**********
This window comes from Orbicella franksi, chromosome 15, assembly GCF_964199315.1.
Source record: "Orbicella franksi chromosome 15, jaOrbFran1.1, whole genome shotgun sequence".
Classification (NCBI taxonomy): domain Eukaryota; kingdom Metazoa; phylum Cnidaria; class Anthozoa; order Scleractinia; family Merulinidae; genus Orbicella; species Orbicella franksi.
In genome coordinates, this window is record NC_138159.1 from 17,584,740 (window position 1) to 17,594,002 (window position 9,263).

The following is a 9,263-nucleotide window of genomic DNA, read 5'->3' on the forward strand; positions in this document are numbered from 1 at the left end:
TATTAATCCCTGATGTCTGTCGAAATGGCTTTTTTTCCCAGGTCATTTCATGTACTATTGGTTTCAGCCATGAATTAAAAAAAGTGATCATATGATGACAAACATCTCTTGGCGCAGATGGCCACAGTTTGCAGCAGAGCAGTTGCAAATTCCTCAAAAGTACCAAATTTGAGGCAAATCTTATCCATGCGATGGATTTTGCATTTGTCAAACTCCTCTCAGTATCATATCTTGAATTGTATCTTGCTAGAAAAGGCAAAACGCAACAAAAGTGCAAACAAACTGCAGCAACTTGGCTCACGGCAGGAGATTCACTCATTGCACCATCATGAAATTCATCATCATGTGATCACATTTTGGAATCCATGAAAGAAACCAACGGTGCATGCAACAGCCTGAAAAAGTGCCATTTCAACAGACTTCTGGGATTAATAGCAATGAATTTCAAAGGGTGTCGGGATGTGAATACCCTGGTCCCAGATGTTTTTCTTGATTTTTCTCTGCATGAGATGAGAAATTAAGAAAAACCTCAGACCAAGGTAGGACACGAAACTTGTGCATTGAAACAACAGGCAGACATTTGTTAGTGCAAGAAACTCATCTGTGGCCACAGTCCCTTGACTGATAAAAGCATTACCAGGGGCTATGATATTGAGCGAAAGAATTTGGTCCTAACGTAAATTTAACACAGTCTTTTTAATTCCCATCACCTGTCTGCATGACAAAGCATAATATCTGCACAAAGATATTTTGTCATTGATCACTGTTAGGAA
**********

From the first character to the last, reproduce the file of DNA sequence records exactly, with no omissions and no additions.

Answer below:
This window comes from Orbicella franksi, chromosome 15, assembly GCF_964199315.1.
Source record: "Orbicella franksi chromosome 15, jaOrbFran1.1, whole genome shotgun sequence".
Classification (NCBI taxonomy): domain Eukaryota; kingdom Metazoa; phylum Cnidaria; class Anthozoa; order Scleractinia; family Merulinidae; genus Orbicella; species Orbicella franksi.
In genome coordinates, this window is record NC_138159.1 from 17,584,740 (window position 1) to 17,594,002 (window position 9,263).

The following is a 9,263-nucleotide window of genomic DNA, read 5'->3' on the forward strand; positions in this document are numbered from 1 at the left end:
TATTAATCCCTGATGTCTGTCGAAATGGCTTTTTTTCCCAGGTCATTTCATGTACTATTGGTTTCAGCCATGAATTAAAAAAAGTGATCATATGATGACAAACATCTCTTGGCGCAGATGGCCACAGTTTGCAGCAGAGCAGTTGCAAATTCCTCAAAAGTACCAAATTTGAGGCAAATCTTATCCATGCGATGGATTTTGCATTTGTCAAACTCCTCTCAGTATCATATCTTGAATTGTATCTTGCTAGAAAAGGCAAAACGCAACAAAAGTGCAAACAAACTGCAGCAACTTGGCTCACGGCAGGAGATTCACTCATTGCACCATCATGAAATTCATCATCATGTGATCACATTTTGGAATCCATGAAAGAAACCAACGGTGCATGCAACAGCCTGAAAAAGTGCCATTTCAACAGACTTCTGGGATTAATAGCAATGAATTTCAAAGGGTGTCGGGATGTGAATACCCTGGTCCCAGATGTTTTTCTTGATTTTTCTCTGCATGAGATGAGAAATTAAGAAAAACCTCAGACCAAGGTAGGACACGAAACTTGTGCATTGAAACAACAGGCAGACATTTGTTAGTGCAAGAAACTCATCTGTGGCCACAGTCCCTTGACTGATAAAAGCATTACCAGGGGCTATGATATTGAGCGAAAGAATTTGGTCCTAACGTAAATTTAACACAGTCTTTTTAATTCCCATCACCTGTCTGCATGACAAAGCATAATATCTGCACAAAGATATTTTGTCATTGATCACTGTTAGGAA